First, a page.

Philip the Evangelist

Acts 8:4 Now those who were scattered went about preaching the word. 5 Philip went down to the city of Samaria and proclaimed to them the Christ. 6 And the crowds with one accord paid attention to what was being said by Philip when they heard him and saw the signs that he did. 7 For unclean spirits, crying out with a loud voice, came out of many who had them, and many who were paralyzed or lame were healed. 8 So there was much joy in that city. 
Philip was one of the people that scattered. He actually went to one of the areas that Jesus spoke of in Acts 1:8, Samaria. As we have seen with Stephen (who was not an apostle), Philip is being used mightily by God as well. Healing and deliverance was occurring in this city that had not heard the gospel before. This is an example of the power of the Gospel to deliver you from the influence of false teaching.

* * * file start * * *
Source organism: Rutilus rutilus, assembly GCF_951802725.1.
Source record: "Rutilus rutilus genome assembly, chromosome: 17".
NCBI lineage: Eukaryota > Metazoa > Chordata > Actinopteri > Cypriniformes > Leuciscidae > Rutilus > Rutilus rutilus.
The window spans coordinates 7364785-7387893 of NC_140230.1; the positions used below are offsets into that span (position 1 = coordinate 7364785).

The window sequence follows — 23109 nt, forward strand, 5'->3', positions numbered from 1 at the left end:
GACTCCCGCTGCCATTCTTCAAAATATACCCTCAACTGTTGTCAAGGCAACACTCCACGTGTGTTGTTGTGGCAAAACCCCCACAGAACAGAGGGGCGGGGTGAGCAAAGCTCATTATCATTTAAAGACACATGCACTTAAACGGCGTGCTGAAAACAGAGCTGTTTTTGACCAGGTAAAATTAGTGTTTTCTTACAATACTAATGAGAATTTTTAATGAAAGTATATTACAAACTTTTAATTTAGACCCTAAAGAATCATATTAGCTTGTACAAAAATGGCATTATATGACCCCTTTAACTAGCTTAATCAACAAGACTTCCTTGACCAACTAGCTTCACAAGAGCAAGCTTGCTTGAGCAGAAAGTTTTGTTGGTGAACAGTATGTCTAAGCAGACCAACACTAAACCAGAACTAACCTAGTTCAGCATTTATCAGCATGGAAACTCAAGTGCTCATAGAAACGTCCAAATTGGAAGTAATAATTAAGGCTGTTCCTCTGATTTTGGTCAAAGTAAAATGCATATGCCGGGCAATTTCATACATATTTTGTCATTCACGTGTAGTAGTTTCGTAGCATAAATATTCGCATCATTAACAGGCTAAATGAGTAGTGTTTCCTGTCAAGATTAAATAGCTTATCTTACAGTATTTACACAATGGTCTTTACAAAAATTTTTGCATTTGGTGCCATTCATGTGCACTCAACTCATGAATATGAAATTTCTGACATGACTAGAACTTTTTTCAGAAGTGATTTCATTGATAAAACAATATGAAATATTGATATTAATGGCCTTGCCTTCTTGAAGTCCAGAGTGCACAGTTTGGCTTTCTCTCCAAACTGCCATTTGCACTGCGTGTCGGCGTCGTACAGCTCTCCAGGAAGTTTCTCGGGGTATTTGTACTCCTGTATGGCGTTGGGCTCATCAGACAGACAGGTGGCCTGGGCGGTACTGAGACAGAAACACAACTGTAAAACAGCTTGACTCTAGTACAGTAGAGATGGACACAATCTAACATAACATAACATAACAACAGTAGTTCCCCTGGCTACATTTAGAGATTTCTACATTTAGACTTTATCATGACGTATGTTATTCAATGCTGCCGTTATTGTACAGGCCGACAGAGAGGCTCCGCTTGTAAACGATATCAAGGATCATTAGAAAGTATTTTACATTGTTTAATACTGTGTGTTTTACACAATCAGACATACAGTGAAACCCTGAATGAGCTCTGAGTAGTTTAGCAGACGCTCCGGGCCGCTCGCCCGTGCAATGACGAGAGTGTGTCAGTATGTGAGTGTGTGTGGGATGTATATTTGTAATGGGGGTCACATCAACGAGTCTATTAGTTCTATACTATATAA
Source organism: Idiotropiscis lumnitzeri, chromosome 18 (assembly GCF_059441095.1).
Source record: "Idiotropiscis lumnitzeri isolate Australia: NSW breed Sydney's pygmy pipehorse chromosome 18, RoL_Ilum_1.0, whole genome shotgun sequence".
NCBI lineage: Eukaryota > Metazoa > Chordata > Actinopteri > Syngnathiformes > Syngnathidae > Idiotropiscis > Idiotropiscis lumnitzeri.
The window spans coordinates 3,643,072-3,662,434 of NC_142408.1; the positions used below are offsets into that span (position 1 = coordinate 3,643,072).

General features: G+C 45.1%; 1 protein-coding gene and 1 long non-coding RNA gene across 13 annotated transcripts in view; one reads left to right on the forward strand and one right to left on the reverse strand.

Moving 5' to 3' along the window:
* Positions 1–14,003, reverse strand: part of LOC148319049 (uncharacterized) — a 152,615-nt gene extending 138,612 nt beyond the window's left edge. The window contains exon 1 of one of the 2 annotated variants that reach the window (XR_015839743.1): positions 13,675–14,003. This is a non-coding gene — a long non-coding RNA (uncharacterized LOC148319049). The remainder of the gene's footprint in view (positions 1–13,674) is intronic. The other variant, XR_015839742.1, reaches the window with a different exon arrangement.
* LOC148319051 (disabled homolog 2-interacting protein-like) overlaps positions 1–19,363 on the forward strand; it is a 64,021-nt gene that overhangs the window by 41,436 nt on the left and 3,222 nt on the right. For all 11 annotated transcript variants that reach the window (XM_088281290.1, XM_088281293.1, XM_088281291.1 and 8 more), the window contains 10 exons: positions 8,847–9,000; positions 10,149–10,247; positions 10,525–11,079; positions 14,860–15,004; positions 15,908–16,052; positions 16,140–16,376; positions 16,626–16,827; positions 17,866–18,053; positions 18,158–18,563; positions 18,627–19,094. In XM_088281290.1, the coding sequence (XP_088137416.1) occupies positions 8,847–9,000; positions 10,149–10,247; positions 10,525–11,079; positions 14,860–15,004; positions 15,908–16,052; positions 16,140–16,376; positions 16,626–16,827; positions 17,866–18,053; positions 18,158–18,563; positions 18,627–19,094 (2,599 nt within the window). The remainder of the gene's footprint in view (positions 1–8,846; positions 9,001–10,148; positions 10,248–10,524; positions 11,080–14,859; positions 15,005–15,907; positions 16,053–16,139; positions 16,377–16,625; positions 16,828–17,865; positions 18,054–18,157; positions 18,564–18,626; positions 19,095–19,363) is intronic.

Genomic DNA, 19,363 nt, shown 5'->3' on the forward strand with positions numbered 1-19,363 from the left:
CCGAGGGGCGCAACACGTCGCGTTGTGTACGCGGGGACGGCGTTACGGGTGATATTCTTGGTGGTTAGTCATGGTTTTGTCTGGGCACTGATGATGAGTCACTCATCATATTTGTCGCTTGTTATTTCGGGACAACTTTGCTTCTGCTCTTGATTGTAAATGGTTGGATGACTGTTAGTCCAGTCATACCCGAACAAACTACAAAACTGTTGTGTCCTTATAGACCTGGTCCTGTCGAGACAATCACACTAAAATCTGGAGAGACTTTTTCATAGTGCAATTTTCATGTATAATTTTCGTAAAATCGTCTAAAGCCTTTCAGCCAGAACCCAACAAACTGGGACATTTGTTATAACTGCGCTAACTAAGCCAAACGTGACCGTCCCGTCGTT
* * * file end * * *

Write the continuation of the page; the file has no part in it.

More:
A local magician (sorcerer) had such an influence on the city of Samaria because of his magical tricks. For him it was not only entertainment, but people spoke of him as if he came from God. Therefore, in his mind the miraculous works that Philip was being used to do would be another thing to add to his bag of tricks. It was mere entertainment to him. Ironically, even 2,000 years later, entertainment is a huge part or our society. Because of this, many feel that church must also be entertaining, as well. However, God is not interested in entertainment. He is interested in the revelation of His power for the purpose of converting the hearts of men and women, whether we are entertained or not.